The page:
“I usually am, kiddo,” Dad said, and even though I wasn’t looking at him I could hear the smile in his voice. “And here’s another secret for you – if someone was injured, and the only other person to help them was some random guy without even your three years of premed, which do you think they would want to help them?”
“There you are then.”
I raised my head. “Maybe it’s just… I feel like I’d be throwing my medical career away, if I went into hero work. It’s not exactly a part-time job, once you’re through the Journeymen. It feels like I’d be losing the progress I’ve made towards one long and difficult career just to start all over in another.”
Dad patted me on the shoulder. “You’d be helping people either way, and either way I’ll be proud of you. And Quinn…” he paused, as though unsure he should say what came next. “Your mother would be too.”
Scene 16 – October 22nd
Interior Thrift Shop, Afternoon
Instead of going home with Dad after school the next day, I decided to head over to the Waterfront district – I had some shopping that I wanted to do. While I still hadn’t made a decision about being a hero, I definitely didn’t want to stop going out and about as Newton – if nothing else, it made commutes much easier. And if I was going to go out in costume and plaid and get it destroyed as I had last night, I was going to need more shirts.
I mean, I wasn’t exactly planning on getting into more fights, but apparently wearing a costume made them inevitable – I was two for two so far. As such, I was out to find all the cheap flannel I could get in the thrift stores that filled the area.
It was going pretty well when I spotted a familiar-looking face – the blonde girl from the Compound, the one who had introduced herself as Loki’s secret identity. She was browsing a little farther down the aisle, with some finds of her own in a bag. What had her name been? Hollis? Sally? No, Holly!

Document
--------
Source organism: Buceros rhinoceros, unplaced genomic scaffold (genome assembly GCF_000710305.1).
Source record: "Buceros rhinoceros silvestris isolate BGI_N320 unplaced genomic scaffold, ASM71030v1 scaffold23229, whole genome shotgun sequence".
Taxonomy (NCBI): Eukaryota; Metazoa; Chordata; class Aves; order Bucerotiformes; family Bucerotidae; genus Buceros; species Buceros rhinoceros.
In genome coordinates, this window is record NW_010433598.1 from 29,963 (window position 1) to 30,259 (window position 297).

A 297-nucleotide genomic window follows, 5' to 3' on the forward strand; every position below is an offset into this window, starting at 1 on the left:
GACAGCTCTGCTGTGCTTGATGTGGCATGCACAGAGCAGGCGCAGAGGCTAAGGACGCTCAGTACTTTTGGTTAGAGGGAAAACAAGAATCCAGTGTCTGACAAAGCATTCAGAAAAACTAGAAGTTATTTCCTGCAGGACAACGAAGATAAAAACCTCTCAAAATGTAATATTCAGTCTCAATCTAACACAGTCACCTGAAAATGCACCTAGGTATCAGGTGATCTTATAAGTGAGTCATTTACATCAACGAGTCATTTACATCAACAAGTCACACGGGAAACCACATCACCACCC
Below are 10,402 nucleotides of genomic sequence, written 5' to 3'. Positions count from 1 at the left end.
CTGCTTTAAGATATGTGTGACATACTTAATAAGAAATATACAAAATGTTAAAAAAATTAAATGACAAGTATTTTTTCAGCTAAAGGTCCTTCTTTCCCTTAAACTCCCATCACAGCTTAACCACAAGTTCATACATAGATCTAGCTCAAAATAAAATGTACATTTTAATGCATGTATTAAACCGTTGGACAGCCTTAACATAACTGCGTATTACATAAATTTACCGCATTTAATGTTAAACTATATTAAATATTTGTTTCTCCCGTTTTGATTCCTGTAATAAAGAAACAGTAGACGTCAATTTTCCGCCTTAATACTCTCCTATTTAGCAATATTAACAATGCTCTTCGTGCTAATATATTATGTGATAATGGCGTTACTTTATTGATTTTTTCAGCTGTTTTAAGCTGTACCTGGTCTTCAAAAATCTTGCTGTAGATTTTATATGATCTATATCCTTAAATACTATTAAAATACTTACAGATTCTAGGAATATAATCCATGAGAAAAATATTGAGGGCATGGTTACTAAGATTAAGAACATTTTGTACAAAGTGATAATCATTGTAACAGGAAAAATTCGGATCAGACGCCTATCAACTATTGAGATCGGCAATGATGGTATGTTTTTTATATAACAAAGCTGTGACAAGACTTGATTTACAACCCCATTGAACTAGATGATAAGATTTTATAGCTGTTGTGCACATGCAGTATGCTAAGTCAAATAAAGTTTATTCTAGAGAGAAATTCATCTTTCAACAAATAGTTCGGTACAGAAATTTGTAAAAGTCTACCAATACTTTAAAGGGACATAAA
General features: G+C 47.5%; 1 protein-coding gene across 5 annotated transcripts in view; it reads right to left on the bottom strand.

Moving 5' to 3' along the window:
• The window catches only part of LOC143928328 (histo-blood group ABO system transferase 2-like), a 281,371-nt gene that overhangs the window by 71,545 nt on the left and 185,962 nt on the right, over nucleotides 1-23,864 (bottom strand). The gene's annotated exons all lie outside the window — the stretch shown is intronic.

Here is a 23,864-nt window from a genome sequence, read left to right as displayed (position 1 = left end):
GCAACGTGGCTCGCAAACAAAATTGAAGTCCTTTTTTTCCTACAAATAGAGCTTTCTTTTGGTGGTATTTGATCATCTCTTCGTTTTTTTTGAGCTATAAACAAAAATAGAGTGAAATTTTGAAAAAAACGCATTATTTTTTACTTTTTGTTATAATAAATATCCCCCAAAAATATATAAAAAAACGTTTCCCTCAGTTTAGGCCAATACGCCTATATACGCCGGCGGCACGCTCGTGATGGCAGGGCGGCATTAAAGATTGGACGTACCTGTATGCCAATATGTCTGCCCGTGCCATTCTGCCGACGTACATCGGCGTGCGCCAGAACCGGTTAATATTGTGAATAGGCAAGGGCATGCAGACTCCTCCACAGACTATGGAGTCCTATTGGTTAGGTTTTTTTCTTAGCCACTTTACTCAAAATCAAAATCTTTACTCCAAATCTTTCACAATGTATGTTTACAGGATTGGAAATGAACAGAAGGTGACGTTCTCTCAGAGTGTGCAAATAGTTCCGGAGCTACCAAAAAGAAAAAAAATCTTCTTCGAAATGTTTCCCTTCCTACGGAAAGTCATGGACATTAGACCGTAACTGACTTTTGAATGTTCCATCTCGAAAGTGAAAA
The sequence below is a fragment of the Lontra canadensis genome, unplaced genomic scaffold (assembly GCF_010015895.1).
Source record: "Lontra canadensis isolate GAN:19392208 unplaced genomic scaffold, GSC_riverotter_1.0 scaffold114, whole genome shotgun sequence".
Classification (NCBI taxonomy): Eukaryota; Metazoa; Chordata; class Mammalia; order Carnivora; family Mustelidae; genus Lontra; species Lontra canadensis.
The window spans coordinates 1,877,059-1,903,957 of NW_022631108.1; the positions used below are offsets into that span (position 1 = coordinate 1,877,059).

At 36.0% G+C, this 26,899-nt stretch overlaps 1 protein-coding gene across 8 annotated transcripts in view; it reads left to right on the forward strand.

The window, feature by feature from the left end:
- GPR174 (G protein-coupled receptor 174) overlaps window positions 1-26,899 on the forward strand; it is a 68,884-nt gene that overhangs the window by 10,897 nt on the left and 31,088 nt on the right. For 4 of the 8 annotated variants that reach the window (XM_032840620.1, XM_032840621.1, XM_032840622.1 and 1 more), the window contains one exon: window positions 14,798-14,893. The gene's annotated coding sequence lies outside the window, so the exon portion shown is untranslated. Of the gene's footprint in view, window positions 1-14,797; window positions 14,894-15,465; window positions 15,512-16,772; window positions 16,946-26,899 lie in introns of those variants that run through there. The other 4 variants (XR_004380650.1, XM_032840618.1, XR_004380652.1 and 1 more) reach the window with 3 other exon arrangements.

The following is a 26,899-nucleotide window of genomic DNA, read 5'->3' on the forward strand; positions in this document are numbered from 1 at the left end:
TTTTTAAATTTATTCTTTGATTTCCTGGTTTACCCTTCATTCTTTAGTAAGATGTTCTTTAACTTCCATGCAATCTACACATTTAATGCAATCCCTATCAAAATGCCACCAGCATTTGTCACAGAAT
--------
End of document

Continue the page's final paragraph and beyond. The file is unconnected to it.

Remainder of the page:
“Hey, Holly!” I called, walking toward her.
She turned to face me, blinking in surprise. “Quinn?”
“It’s nice to see you again,” I said with a smile. “I didn’t expect to run into you!”
Holly smiled back, “It’s good to see you too,” she said, and glanced down at the bag I was holding. “Wow, that’s a lot of flannel.”
I shrugged. “One of mine got kind of destroyed by, well,” I took a moment to peer around with ESP to make sure no one was paying us any attention – it didn’t seem like it. “By Legion – the bossman probably mentioned what happened.”
“Only briefly. Are you alright?”
“Fine,” I assured her. “Tore through the shirt, but I think my suit must be tougher than it looks. I’ve got nothing worse than bruises.”
“That’s a relief.” Her eyes flickered up and down me for a moment. “Heh. I like your shirt.”
I glanced down to see what I had pulled out of my dresser today – it was the shirt I had found the same night as the PA4, the
Mr. Mrs. Dr. shirt that had belonged to my mother. “Thanks! Seems fitting, you know? Anyway, I figure if I’m going to be wearing plaid shirts over my costume, I should probably have some extras. What are you looking for?”
She shrugged. “Nothing in particular, really, I just enjoy looking for deals, you know? I like browsing for stuff and then finding the same stuff, or similar, for less in other places.”
“I see.” I paused, then asked, “do you know if Legion’s been caught yet?”
She shook her head. “Not yet. She hasn’t been seen since that night, actually – the conversation you had with her after retreated from the battle was the last reported sighting.”
We stood there awkwardly for a moment, neither of us seeming to be quite sure where to take the conversation, before she shifted a little and spoke again. “You said the shirt was fitting – do you want to be a doctor, then?” I nodded. “What kind? Medical, scientific, magical?”